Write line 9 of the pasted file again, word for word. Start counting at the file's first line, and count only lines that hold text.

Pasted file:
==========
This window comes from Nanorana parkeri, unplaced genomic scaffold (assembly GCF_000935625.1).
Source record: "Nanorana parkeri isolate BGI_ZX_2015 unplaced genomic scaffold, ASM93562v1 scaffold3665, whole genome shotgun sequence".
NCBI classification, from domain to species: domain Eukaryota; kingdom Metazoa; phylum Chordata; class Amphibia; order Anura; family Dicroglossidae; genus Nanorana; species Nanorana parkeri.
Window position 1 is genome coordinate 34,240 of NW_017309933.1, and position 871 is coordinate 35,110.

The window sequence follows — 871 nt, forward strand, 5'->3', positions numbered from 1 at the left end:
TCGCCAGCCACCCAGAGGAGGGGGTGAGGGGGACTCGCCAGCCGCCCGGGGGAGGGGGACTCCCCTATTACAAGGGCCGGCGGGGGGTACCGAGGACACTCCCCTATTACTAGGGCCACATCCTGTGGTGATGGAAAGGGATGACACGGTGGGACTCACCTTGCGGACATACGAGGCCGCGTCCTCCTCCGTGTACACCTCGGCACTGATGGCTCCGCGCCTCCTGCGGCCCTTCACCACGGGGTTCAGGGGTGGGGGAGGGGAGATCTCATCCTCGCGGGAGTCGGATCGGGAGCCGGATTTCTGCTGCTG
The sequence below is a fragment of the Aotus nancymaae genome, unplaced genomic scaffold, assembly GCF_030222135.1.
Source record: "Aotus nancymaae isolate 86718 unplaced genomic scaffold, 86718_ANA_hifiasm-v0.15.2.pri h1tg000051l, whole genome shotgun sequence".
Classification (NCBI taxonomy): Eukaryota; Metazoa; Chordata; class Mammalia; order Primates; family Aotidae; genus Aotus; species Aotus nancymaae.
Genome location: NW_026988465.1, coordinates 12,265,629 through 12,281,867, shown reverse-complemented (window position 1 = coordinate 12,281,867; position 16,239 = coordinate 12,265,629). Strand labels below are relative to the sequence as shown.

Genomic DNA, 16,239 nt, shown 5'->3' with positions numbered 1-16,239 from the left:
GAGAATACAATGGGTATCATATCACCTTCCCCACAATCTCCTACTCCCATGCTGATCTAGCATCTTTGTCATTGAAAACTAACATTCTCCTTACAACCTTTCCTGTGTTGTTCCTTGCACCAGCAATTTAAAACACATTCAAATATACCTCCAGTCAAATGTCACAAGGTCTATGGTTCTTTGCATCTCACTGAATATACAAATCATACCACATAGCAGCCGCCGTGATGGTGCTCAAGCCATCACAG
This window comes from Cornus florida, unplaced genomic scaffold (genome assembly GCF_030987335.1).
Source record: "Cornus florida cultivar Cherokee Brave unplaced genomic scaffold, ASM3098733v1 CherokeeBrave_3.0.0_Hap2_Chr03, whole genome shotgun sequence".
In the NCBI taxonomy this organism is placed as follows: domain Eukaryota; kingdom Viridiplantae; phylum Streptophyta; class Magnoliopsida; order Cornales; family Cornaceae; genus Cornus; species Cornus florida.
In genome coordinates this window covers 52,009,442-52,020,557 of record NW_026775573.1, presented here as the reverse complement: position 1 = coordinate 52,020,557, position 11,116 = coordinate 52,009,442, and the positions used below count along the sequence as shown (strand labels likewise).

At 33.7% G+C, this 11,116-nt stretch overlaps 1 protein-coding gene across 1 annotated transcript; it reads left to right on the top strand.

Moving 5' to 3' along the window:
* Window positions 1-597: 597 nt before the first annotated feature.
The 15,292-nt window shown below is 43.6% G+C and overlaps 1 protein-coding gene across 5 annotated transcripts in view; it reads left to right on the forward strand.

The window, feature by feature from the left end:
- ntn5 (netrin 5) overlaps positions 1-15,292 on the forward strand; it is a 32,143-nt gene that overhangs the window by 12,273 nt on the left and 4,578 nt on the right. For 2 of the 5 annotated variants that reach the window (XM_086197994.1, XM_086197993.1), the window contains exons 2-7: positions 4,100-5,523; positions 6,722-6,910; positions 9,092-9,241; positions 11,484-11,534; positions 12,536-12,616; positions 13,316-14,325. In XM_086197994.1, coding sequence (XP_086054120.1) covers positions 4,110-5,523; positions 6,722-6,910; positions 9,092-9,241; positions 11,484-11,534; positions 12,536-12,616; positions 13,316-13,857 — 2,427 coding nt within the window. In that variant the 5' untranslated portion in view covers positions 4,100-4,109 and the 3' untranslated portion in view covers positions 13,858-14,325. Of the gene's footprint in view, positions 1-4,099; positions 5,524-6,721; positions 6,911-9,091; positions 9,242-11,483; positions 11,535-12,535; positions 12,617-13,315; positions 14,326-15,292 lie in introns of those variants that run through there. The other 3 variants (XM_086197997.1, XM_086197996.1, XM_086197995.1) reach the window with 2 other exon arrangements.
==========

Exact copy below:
Classification (NCBI taxonomy): Eukaryota; Metazoa; Chordata; class Mammalia; order Primates; family Aotidae; genus Aotus; species Aotus nancymaae.